TechnologyIt's not your bank, but a hoax: (almost) definitive guide to avoid...

    It’s not your bank, but a hoax: (almost) definitive guide to avoid attacks through ‘phishing’

    The email may seem genuine and it’s hard to resist clicking the attached link: a package being held at customs, a notice from the bank of a VISA charge, a prize notification Cyberattacks using phishing They have become a real plague that takes advantage of the weakest link in the chain: the human.

    The basis of this scam technique lies in deception. They create emails or SMS that look almost identical to the company they’re trying to impersonate, and if your guard is lowered, it’s tempting to click the link or open the attachment. These types of communications usually urge the recipient to carry out one of these two actions; the first to obtain data from your credit card or checking account, while the second, to introduce some type of malicious software into the system.

    Artificial intelligence will trigger attacks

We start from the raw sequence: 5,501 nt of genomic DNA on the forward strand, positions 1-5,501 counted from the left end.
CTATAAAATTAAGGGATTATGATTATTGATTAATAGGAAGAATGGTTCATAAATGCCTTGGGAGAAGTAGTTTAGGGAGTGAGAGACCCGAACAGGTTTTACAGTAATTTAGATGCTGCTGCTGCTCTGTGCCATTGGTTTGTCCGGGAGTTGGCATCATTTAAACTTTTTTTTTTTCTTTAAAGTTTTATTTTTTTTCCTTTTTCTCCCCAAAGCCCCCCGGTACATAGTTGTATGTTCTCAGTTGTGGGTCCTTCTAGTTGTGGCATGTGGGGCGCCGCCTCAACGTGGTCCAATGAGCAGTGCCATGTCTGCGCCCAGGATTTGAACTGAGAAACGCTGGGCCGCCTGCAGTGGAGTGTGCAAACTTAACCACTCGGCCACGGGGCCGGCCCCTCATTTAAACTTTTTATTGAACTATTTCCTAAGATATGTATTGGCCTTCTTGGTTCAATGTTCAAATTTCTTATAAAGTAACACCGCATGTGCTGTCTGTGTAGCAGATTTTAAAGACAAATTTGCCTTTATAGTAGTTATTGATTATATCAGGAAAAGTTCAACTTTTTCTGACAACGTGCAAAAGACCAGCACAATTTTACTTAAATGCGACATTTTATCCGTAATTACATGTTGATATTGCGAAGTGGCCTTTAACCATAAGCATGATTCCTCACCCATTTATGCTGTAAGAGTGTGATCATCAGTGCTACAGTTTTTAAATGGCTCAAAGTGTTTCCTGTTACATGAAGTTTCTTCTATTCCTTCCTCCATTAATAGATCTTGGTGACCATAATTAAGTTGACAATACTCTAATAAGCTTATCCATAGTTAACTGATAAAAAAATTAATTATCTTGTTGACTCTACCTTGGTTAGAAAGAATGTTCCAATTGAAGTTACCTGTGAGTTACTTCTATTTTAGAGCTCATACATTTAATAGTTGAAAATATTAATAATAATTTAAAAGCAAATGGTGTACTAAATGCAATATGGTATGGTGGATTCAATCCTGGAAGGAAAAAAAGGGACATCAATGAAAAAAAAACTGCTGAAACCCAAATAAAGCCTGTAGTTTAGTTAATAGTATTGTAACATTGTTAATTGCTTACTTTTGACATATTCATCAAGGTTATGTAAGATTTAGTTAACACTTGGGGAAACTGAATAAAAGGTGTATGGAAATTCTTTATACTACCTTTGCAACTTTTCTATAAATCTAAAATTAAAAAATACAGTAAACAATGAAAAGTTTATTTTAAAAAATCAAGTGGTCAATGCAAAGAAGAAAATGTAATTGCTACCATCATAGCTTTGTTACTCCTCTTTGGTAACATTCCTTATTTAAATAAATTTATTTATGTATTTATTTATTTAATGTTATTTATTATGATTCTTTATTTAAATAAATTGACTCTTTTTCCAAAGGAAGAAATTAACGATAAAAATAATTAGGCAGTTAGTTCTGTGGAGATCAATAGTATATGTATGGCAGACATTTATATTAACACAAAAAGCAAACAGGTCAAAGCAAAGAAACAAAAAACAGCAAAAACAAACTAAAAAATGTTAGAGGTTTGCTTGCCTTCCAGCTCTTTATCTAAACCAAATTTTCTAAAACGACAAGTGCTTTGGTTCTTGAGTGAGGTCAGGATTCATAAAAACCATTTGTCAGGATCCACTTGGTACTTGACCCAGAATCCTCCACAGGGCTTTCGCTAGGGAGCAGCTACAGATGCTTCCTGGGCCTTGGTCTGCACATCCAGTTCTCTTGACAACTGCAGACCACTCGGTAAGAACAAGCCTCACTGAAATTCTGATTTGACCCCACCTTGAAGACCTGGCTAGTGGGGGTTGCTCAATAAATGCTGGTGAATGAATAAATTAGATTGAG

Prospects are not good, moreover, with regard to the volume and precision of phishing attacks: “Advances in artificial intelligence will cause a frenzy of identity theft,” explains Francisco Arnau, Akamai’s regional vice president for EL PAIS. Spain and Portugal, “Looking forward, we can expect that continued advances in artificial intelligence, such as those seen in systems like GPT-3, will make targeted phishing more compelling, more scalable, and common.”

    These systems allow for the generation of “millions of email or SMS messages, each personalized for an individual recipient, and each with compelling human-like qualities,” Arnau explains. This characteristic will make them difficult to detect by current protection technologies. This will pose a significant challenge to existing anti-phishing technologies, and “make it much more difficult for people to detect suspicious communications.”

    How to protect yourself against a phishing attack

    The first thing to understand is that anyone can be the victim of a cyberattack of these characteristics. These automated attacks do not distinguish between individuals or companies, and are launched en masse with devastating consequences if the recipient falls for it.

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    Image of a possible phishing pop-up window.
    Image of a possible phishing pop-up window.Jose Mendiola.